And so, Spanish officials basically threw themselves into a frenzy of activity. They put together two different expeditions to block Jefferson's exploration. One was launched out of Nacogdoches, a city that was only about a hundred miles or so from Natchitoches, in Louisiana. The expedition from Nacogdoches was led by a man named Francisco Viana, Captain Francisco Viana. It consisted of about two hundred and twelve Spanish dragoons—including an ancestor of mine, who was a lieutenant in that army; his name was Jose Flores, of Nacogdoches. He was one of the officers, in fact, who ended up meeting with Jefferson's explorers in the summer of 1806.
The other force, that was going to be the insurance force, was launched from Santa Fe under the leadership of Lieutenant Fecundo Melgares. It was a six-hundred-man force, and it was to be the insurance policy, as I said. In case the American expedition somehow managed to slip by Viana—or Viana—Melgares was going to try to confront the Americans farther up the Red River.
As Peter Custis described it in eighteen-six, "This expedition seems to have thrown their whole country into a ferment." And he was right. The Spanish were determined not to allow this expedition to proceed.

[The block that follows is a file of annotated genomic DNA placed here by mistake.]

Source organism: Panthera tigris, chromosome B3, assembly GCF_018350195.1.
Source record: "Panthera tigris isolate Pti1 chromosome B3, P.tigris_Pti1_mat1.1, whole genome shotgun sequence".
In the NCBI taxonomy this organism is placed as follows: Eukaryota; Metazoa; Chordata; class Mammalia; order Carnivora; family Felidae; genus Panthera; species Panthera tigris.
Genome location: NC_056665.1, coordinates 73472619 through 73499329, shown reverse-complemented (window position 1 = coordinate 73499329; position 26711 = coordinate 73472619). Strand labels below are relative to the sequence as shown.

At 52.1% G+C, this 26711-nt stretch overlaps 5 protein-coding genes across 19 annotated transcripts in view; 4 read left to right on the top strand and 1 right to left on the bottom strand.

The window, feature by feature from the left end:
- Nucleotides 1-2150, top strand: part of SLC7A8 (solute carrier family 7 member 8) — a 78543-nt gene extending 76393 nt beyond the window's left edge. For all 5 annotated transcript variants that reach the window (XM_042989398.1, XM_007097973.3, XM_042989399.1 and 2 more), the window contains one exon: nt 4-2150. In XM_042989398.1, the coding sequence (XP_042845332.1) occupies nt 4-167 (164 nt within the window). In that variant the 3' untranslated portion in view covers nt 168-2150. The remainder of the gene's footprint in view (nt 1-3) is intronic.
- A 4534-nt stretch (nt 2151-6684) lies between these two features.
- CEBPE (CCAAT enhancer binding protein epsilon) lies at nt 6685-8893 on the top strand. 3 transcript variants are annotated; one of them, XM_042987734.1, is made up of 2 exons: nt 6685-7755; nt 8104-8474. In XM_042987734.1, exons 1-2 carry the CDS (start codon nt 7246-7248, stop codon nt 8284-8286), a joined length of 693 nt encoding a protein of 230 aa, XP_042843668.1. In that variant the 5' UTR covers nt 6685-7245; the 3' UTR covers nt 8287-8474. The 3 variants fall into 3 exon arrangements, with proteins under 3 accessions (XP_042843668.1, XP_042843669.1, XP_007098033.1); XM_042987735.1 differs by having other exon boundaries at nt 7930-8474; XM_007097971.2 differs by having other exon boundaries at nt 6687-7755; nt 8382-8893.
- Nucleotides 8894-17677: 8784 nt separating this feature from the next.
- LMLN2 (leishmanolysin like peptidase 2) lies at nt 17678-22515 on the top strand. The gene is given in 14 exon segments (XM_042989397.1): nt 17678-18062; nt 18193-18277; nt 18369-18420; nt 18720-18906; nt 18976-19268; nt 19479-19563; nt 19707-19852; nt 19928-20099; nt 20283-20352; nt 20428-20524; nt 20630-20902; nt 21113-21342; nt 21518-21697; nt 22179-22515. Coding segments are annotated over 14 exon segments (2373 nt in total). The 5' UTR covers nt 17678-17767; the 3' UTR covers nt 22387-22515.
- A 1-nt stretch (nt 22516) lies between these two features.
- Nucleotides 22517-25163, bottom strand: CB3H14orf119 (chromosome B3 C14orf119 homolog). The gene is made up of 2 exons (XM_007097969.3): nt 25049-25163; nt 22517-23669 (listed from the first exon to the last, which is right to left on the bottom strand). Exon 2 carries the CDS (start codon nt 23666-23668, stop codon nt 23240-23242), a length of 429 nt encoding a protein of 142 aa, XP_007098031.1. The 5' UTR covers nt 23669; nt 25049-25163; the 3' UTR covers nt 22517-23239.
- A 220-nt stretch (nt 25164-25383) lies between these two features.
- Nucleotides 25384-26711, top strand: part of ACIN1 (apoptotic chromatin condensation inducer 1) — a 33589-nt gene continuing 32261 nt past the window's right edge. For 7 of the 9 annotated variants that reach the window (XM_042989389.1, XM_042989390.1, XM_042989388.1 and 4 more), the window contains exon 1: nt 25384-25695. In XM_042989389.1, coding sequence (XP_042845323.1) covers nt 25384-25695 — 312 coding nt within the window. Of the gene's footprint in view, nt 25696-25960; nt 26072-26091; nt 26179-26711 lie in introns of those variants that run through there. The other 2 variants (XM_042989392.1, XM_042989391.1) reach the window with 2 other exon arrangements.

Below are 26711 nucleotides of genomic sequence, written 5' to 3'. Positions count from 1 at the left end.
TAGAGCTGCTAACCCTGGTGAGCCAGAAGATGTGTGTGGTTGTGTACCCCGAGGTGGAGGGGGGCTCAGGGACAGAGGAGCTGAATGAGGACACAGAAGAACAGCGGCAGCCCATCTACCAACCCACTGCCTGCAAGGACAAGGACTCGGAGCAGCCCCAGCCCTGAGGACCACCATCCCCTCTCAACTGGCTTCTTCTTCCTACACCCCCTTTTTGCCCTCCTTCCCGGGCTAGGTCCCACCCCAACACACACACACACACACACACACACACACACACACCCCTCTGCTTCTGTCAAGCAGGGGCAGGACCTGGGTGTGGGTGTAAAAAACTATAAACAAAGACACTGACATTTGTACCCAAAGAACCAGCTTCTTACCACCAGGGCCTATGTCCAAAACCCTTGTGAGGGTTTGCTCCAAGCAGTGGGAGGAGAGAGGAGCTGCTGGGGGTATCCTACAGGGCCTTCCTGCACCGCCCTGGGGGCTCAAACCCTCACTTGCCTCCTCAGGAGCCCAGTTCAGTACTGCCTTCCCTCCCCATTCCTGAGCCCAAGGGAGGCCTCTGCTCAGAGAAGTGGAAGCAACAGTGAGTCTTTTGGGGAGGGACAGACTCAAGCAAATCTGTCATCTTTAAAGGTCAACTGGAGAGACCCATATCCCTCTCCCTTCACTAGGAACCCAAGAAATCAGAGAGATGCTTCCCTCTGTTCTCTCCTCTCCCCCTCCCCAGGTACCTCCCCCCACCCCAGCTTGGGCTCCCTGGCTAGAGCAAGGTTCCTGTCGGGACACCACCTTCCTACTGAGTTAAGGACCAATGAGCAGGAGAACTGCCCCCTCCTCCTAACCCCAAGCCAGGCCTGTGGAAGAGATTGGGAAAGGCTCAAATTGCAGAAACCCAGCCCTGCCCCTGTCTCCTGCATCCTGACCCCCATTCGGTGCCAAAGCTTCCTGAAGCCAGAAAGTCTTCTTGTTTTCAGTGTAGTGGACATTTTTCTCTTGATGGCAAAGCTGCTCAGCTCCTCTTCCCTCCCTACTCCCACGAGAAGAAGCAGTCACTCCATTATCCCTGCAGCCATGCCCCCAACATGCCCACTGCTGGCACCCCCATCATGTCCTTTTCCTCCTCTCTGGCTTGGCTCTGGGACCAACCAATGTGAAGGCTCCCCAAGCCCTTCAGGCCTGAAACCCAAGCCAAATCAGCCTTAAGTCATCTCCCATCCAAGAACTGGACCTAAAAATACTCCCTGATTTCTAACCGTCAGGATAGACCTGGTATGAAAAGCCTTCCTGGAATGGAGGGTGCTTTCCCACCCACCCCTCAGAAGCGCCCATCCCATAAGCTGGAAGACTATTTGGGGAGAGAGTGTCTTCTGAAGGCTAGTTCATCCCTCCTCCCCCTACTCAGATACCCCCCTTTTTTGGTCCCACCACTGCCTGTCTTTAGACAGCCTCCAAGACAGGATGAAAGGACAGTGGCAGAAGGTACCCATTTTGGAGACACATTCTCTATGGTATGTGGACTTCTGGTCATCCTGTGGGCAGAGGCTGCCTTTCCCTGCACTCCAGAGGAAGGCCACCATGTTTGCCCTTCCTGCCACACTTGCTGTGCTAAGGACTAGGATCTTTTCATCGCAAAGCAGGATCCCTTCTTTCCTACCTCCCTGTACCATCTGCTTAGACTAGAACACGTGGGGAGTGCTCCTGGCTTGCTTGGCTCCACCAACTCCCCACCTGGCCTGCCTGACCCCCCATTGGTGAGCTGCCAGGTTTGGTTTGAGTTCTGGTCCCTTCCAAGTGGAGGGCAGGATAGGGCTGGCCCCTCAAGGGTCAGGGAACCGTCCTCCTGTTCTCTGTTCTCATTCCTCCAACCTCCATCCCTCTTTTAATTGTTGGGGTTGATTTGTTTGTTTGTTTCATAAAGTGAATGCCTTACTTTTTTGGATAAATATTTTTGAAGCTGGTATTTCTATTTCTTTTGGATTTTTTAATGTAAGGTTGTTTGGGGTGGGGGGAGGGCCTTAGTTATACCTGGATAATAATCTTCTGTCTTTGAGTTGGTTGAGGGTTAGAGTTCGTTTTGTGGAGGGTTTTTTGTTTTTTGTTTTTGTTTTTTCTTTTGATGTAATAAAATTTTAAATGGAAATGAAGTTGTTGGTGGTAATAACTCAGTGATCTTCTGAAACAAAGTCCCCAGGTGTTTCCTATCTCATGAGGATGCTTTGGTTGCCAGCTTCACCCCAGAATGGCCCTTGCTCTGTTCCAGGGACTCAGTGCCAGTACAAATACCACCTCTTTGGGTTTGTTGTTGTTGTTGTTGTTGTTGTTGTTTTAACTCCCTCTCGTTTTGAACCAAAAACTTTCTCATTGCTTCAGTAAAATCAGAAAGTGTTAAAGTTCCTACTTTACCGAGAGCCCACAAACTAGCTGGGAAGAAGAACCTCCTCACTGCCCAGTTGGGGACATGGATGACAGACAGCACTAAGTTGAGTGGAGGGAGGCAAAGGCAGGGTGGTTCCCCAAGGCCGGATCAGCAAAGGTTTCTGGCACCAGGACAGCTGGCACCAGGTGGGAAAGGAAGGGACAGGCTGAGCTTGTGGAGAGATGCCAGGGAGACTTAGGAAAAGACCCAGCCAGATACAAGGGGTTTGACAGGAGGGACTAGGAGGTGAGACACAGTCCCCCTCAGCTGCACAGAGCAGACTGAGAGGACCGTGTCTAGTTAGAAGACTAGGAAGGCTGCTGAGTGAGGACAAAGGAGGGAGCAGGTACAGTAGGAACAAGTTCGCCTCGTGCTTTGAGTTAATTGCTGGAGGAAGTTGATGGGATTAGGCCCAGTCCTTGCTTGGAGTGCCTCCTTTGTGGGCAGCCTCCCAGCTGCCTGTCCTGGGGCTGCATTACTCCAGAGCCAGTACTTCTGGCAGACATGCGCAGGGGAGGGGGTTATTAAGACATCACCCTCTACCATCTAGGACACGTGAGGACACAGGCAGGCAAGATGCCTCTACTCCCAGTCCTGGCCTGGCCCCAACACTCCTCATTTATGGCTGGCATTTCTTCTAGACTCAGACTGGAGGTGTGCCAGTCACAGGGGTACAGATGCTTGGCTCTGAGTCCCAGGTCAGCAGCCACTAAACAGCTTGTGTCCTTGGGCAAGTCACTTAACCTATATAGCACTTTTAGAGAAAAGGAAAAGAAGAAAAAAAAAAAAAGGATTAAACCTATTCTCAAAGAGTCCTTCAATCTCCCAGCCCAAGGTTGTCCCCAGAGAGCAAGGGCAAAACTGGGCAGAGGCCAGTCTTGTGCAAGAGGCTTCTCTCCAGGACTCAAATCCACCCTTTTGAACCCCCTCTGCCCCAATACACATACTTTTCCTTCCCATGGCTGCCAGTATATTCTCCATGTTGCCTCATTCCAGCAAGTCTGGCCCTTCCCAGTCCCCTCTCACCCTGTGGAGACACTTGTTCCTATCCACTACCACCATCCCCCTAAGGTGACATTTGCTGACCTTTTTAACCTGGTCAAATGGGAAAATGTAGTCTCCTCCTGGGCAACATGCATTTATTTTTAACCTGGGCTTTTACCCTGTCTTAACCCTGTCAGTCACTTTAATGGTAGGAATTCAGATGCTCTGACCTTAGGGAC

Among the array of scientific discoveries that the Jefferson expedition into the southwest hoped to make, were not only masses of metal (that turned out to be meteorites), mountains of partial salt—and that, in a way, reflected reality because the Red River did, in truth, head in an area that is laced with gypsum; it's an extremely salt-laden region and so that was not entirely a chimera. But one of the other things that really intrigues Jefferson about the southwest were reports that wild horses roamed the southwest in large herds. In fact, some of his informants told him that there were herds of thousands of wild horses in the southwest. And this really intrigues Jefferson because he said, If true, this is the first time in the modern age that the horse can be studied in its wild state. So he was very interested in having his explorers have a look at these herds of wild horses. Unfortunately, they never do make it far enough west to see those large herds. But this was another reality; the southwest was full of—some estimates are—as many as two million wild horses in 1800.